Medical Malpractice Insights: Learning from mistakes and dodging bullets

Author: Chuck Pilcher, MD, FACEP (Editor, Med Mal Insights) // Edited by: Alex Koyfman, MD (@EMHighAK, EM Attending Physician, UTSW / Parkland Memorial Hospital) and Brit Long, MD (@long_brit)

Thanks for allowing me to share excerpts from my free monthly opt-in email newsletter, Medical Malpractice Insights – Learning from Lawsuits. The goal of MMI-LFL is to improve patient safety, educate physicians, and reduce the cost and stress of medical malpractice lawsuits.

These posts will appear periodically on for reader enlightenment (and occasionally entertainment).

The first example below is from the September, 2016, issue which highlighted 3 cases of probable negligence that did not result in lawsuits – in the case below, only because the plaintiff (the deceased patient’s wife) died before the case could be filed. Being lucky is no substitute for being smart.

– Chuck Pilcher MD, FACEP, Editor, Med Mal Insights


Learning from mistakes and dodging bullets

When it’s CHF and not “walking pneumonia

Patient dies 20 hours after clinic visit for SOB and chest pain

Facts: An ARNP working in a rural Eastern Washington hospital clinic sees a 69 yo male diabetic, hyperlipidemic smoker who c/o SOB, chest tightness, and fatigue for the past 7 days. Other risk factors include peripheral vascular disease w/ fem-pop bypass, sleep screen-shot-2017-01-15-at-4-51-27-pmapnea, prior TIA, and CVA. He is on an ARB, ACE inhibitor, and Lipitor. Orthopnea is not documented. Exam shows a BP of 98/56 (low compared to prior clinic records) and HR 110 (high compared to prior clinic records.) No temperature is recorded. He also has a moist cough with scattered rhonchi but no wheezing. He is diagnosed with “walking pneumonia” and “SOB,” and is prescribed Augmentin and an Albuterol MDI. A brief differential listed does not include CHF. An x-ray done after leaving the clinic is reported as possible “early CHF.” The x-ray results are called to the patient by an MA and an appointment made for a F/U visit in 7 days. Twelve hours later the patient experiences a cardiac arrest. He is returned to the hospital via EMS and dies. Autopsy reveals coronary atherosclerosis and an MI “about 24 hours old.” An attorney is consulted by the surviving spouse.

Plaintiff: I had multiple risk factors for heart disease and an ACS, but you assumed my problem was related to my smoking. You didn’t address my chest tightness, low BP, or tachycardia. You didn’t even do an EKG because you didn’t consider CHF in your differential. You called it “pneumonia” yet didn’t even take my temperature. Besides, Augmentin is a poor choice for “walking pneumonia,” even if you were right. You didn’t even reconsider your diagnosis after you got the x-ray results, so why did you even bother to order one?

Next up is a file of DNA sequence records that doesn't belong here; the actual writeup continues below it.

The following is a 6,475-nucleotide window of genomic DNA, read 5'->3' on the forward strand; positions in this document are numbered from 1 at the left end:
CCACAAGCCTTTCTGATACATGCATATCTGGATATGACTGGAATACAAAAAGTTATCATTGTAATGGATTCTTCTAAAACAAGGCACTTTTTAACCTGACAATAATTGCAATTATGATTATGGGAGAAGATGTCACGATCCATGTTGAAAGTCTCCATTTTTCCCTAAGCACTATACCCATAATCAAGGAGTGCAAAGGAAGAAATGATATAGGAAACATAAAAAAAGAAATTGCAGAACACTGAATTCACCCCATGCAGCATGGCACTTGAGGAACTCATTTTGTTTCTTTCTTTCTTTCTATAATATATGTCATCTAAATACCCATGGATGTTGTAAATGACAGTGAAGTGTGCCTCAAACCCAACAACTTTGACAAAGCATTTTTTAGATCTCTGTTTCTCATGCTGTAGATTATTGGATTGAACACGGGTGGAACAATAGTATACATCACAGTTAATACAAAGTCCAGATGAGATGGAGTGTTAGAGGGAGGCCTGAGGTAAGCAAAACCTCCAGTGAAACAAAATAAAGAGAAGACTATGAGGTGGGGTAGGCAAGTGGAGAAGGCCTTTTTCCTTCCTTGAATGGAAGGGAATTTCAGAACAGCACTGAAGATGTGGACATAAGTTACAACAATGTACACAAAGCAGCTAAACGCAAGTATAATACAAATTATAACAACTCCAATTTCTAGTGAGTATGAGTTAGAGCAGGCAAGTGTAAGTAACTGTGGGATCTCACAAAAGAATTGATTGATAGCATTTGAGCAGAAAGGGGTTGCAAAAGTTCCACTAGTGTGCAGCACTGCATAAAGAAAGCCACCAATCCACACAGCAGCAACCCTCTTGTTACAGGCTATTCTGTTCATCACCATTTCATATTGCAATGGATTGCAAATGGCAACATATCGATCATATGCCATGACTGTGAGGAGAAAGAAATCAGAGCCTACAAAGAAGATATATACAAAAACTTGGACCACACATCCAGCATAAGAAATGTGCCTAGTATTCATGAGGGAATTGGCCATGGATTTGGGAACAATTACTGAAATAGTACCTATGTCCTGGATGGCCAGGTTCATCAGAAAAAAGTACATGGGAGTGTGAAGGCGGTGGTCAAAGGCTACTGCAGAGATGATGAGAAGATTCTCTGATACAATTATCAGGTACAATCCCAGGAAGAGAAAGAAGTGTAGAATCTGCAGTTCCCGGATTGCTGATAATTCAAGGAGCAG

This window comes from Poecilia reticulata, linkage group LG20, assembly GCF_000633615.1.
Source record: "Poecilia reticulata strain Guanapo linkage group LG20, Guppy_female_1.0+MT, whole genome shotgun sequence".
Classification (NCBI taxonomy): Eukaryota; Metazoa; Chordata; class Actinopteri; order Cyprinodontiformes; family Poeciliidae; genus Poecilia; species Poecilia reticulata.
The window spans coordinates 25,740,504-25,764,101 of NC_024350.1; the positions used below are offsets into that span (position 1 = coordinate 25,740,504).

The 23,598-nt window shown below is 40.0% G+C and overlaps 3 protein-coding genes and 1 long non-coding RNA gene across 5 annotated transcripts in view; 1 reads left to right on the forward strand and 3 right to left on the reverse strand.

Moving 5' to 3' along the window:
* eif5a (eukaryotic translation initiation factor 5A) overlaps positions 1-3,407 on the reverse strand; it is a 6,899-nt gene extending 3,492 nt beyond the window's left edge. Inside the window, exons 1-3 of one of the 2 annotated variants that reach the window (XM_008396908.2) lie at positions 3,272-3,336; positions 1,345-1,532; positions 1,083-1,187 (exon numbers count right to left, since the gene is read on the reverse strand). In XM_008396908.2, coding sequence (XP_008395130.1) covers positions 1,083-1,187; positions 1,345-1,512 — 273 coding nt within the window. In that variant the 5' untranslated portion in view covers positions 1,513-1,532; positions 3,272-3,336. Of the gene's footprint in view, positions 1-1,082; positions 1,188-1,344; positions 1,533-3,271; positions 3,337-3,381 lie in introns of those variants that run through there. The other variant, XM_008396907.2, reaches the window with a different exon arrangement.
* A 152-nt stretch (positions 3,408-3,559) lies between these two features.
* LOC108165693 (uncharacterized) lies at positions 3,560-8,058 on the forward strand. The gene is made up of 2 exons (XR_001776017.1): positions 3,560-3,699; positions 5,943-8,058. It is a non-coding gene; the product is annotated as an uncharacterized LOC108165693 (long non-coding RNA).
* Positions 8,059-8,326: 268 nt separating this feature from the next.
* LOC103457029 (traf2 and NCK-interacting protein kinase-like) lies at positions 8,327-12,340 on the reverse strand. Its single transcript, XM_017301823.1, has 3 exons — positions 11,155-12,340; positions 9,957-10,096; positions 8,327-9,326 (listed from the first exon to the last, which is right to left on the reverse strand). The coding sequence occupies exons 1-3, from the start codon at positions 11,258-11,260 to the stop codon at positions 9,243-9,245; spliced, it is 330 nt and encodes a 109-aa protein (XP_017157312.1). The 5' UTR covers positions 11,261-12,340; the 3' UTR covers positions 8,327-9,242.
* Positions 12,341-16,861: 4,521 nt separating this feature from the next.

Defense: This case was reviewed prior to filing a lawsuit so no defense position is available.

Result: After review by two experts, the patient’s care was felt to be substandard for an ARNP or other primary care provider in a similar situation. A lawsuit was felt to have merit. However, the plaintiff (the surviving spouse) died before the case could be pursued and the attorney had no other reason to pursue it. A bullet was dodged.

Takeaway: Many steps were missed and assumptions made in this case. Keep an open mind in older patients with chest tightness and SOB.

  • Don’t anchor to one element of history, exemplified by the ARNP’s note that includes this: “As I walked into the room the air was impregnated with stale smoke.”
  • Review x-ray results with an open mind and be willing to reconsider your diagnosis.
  • Compare prior vital signs for significant changes.
  • Have a low threshold for getting an EKG in patients with “chest tightness.”
  • “Scattered rhonchi” are common in CHF.
  • Missing the diagnosis of “Walking pneumonia” is rarely life-threatening. Missing an acute coronary syndrome and/or new onset CHF can be rapidly fatal.
  • In the ED, there are a variety of pneumonia mimics: CHF, PE, aspiration, atelectasis, TB, septic emboli, foreign body, ARDS, and many others. The ED provider must consider and evaluate for these mimics. For more on this, please see this post:


“We learn from failure, not from success.” Bram Stoker, Dracula

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